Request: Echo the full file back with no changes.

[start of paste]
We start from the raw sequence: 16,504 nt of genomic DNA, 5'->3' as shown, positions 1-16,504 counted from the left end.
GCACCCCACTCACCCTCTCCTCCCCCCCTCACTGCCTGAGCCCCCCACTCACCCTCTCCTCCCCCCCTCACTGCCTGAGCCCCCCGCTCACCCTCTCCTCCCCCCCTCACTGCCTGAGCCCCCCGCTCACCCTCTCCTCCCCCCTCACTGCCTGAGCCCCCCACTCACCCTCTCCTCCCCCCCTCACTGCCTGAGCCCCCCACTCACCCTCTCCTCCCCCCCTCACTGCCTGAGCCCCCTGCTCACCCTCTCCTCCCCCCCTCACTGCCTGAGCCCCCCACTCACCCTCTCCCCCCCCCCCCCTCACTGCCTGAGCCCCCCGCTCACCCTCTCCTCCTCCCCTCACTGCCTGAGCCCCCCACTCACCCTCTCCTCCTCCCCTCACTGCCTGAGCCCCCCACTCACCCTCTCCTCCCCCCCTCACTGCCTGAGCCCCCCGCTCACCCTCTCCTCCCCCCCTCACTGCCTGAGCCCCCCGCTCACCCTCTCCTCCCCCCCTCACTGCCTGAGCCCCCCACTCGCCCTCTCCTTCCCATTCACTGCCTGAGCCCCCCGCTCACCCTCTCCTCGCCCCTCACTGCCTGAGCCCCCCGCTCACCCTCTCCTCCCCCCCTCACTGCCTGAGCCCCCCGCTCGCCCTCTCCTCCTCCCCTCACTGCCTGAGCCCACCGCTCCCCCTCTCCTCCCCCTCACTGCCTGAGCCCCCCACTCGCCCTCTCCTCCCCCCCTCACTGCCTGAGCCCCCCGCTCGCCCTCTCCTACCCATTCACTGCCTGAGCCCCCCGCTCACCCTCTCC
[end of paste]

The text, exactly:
We start from the raw sequence: 16,504 nt of genomic DNA, 5'->3' as shown, positions 1-16,504 counted from the left end.
GCACCCCACTCACCCTCTCCTCCCCCCCTCACTGCCTGAGCCCCCCACTCACCCTCTCCTCCCCCCCTCACTGCCTGAGCCCCCCGCTCACCCTCTCCTCCCCCCCTCACTGCCTGAGCCCCCCGCTCACCCTCTCCTCCCCCCTCACTGCCTGAGCCCCCCACTCACCCTCTCCTCCCCCCCTCACTGCCTGAGCCCCCCACTCACCCTCTCCTCCCCCCCTCACTGCCTGAGCCCCCTGCTCACCCTCTCCTCCCCCCCTCACTGCCTGAGCCCCCCACTCACCCTCTCCCCCCCCCCCCCTCACTGCCTGAGCCCCCCGCTCACCCTCTCCTCCTCCCCTCACTGCCTGAGCCCCCCACTCACCCTCTCCTCCTCCCCTCACTGCCTGAGCCCCCCACTCACCCTCTCCTCCCCCCCTCACTGCCTGAGCCCCCCGCTCACCCTCTCCTCCCCCCCTCACTGCCTGAGCCCCCCGCTCACCCTCTCCTCCCCCCCTCACTGCCTGAGCCCCCCACTCGCCCTCTCCTTCCCATTCACTGCCTGAGCCCCCCGCTCACCCTCTCCTCGCCCCTCACTGCCTGAGCCCCCCGCTCACCCTCTCCTCCCCCCCTCACTGCCTGAGCCCCCCGCTCGCCCTCTCCTCCTCCCCTCACTGCCTGAGCCCACCGCTCCCCCTCTCCTCCCCCTCACTGCCTGAGCCCCCCACTCGCCCTCTCCTCCCCCCCTCACTGCCTGAGCCCCCCGCTCGCCCTCTCCTACCCATTCACTGCCTGAGCCCCCCGCTCACCCTCTCC